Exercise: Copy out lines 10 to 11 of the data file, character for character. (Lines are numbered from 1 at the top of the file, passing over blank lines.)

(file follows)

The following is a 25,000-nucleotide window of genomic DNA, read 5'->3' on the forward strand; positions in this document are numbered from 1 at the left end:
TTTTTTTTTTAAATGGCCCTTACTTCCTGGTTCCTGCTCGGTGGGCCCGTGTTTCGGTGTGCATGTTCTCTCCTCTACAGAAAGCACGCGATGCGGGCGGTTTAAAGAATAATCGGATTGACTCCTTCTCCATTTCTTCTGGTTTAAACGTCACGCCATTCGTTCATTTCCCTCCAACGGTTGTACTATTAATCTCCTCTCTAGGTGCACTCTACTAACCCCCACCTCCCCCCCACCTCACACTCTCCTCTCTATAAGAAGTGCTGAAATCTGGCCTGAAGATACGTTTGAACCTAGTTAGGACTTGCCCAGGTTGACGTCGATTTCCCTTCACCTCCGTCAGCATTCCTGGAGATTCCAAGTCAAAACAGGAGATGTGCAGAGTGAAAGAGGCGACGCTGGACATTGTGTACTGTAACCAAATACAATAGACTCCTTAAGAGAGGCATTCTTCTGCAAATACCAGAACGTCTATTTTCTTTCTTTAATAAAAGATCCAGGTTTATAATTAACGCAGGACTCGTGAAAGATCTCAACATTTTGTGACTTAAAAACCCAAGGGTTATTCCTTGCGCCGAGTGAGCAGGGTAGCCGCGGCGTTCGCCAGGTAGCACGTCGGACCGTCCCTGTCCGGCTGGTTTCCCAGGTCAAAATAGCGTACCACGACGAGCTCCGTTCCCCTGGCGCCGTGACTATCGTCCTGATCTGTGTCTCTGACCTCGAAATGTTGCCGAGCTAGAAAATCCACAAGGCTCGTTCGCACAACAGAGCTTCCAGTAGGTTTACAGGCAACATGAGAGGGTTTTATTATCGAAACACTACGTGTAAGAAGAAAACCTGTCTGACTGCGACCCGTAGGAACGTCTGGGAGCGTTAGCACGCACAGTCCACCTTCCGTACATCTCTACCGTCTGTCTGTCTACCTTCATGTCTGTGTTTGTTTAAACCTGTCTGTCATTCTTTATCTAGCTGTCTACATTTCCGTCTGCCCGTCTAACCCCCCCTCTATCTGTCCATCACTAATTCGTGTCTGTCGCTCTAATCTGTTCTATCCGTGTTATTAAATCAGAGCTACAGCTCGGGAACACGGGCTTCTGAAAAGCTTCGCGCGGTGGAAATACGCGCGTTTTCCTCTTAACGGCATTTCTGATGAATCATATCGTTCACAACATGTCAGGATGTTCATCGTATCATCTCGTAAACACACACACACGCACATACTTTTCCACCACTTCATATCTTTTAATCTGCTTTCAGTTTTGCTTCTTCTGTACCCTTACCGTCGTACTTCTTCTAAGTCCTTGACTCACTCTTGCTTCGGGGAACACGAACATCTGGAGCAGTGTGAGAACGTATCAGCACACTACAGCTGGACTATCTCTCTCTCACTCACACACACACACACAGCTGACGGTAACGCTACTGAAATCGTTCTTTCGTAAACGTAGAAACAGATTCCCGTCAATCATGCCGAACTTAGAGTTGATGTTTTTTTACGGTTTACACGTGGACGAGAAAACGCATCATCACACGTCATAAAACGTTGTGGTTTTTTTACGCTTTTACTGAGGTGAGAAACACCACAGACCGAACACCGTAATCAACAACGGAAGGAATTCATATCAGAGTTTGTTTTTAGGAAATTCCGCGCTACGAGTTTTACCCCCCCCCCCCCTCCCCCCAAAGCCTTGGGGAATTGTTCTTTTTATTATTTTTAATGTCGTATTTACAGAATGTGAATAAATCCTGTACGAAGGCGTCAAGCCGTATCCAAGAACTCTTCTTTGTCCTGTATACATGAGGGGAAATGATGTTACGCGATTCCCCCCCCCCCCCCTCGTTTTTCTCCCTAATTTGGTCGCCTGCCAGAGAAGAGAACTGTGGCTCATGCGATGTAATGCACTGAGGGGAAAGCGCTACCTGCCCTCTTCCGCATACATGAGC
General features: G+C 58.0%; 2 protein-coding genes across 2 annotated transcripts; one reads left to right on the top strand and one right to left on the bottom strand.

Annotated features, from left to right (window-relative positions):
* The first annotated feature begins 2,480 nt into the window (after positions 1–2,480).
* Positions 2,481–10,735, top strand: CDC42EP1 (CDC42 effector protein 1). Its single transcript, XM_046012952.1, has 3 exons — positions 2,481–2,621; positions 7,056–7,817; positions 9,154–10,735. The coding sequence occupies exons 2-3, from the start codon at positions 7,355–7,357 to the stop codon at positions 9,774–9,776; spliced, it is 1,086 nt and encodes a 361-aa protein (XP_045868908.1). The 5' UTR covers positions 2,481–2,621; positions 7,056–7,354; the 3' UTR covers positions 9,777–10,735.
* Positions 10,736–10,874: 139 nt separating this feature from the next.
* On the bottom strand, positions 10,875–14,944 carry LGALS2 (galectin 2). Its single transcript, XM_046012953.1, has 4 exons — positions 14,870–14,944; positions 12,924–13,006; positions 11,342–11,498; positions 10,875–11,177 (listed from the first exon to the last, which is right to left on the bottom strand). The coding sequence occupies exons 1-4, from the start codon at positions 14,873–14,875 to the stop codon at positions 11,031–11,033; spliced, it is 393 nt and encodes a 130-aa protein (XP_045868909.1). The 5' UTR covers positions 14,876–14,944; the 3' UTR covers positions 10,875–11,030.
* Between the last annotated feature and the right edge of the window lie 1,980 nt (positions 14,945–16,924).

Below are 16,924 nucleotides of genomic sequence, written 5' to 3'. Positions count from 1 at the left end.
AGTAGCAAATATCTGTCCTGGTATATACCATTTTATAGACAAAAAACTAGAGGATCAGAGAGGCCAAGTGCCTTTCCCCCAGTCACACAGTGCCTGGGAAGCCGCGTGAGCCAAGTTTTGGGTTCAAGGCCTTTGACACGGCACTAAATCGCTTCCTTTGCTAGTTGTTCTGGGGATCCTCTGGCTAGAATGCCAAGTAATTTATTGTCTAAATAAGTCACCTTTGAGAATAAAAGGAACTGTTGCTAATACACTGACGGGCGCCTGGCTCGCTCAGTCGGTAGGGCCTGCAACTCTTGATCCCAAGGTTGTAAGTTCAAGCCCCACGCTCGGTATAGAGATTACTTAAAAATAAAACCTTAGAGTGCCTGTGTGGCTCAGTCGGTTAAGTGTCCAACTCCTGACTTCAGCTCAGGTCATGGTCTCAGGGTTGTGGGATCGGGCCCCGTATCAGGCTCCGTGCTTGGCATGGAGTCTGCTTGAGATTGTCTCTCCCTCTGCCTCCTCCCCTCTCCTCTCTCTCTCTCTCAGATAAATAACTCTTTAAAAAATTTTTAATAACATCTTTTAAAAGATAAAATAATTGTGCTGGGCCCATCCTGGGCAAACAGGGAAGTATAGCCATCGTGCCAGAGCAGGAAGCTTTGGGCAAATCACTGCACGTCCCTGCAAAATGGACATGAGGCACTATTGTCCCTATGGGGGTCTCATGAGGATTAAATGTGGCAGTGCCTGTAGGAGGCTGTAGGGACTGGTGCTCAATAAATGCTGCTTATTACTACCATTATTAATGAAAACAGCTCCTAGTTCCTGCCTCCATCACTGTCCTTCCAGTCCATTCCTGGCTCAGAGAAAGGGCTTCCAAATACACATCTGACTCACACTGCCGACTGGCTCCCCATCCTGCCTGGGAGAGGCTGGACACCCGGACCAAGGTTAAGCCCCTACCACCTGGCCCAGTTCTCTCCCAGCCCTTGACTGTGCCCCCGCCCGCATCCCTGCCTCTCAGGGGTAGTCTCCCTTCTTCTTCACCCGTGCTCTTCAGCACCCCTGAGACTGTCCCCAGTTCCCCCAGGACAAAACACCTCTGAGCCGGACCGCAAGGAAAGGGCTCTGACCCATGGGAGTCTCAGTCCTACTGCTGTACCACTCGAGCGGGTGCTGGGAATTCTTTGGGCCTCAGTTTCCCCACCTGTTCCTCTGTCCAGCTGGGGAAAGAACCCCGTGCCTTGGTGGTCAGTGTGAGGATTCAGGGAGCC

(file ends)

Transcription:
Below are 16,924 nucleotides of genomic sequence, written 5' to 3'. Positions count from 1 at the left end.
AGTAGCAAATATCTGTCCTGGTATATACCATTTTATAGACAAAAAACTAGAGGATCAGAGAGGCCAAGTGCCTTTCCCCCAGTCACACAGTGCCTGGGAAGCCGCGTGAGCCAAGTTTTGGGTTCAAGGCCTTTGACACGGCACTAAATCGCTTCCTTTGCTAGTTGTTCTGGGGATCCTCTGGCTAGAATGCCAAGTAATTTATTGTCTAAATAAGTCACCTTTGAGAATAAAAGGAACTGTTGCTAATACACTGACGGGCGCCTGGCTCGCTCAGTCGGTAGGGCCTGCAACTCTTGATCCCAAGGTTGTAAGTTCAAGCCCCACGCTCGGTATAGAGATTACTTAAAAATAAAACCTTAGAGTGCCTGTGTGGCTCAGTCGGTTAAGTGTCCAACTCCTGACTTCAGCTCAGGTCATGGTCTCAGGGTTGTGGGATCGGGCCCCGTATCAGGCTCCGTGCTTGGCATGGAGTCTGCTTGAGATTGTCTCTCCCTCTGCCTCCTCCCCTCTCCTCTCTCTCTCTCTCAGATAAATAACTCTTTAAAAAATTTTTAATAACATCTTTTAAAAGATAAAATAATTGTGCTGGGCCCATCCTGGGCAAACAGGGAAGTATAGCCATCGTGCCAGAGCAGGAAGCTTTGGGCAAATCACTGCACGTCCCTGCAAAATGGACATGAGGCACTATTGTCCCTATGGGGGTCTCATGAGGATTAAATGTGGCAGTGCCTGTAGGAGGCTGTAGGGACTGGTGCTCAATAAATGCTGCTTATTACTACCATTATTAATGAAAACAGCTCCTAGTTCCTGCCTCCATCACTGTCCTTCCAGTCCATTCCTGGCTCAGAGAAAGGGCTTCCAAATACACATCTGACTCACACTGCCGACTGGCTCCCCATCCTGCCTGGGAGAGGCTGGACACCCGGACCAAGGTTAAGCCCCTACCACCTGGCCCAGTTCTCTCCCAGCCCTTGACTGTGCCCCCGCCCGCATCCCTGCCTCTCAGGGGTAGTCTCCCTTCTTCTTCACCCGTGCTCTTCAGCACCCCTGAGACTGTCCCCAGTTCCCCCAGGACAAAACACCTCTGAGCCGGACCGCAAGGAAAGGGCTCTGACCCATGGGAGTCTCAGTCCTACTGCTGTACCACTCGAGCGGGTGCTGGGAATTCTTTGGGCCTCAGTTTCCCCACCTGTTCCTCTGTCCAGCTGGGGAAAGAACCCCGTGCCTTGGTGGTCAGTGTGAGGATTCAGGGAGCC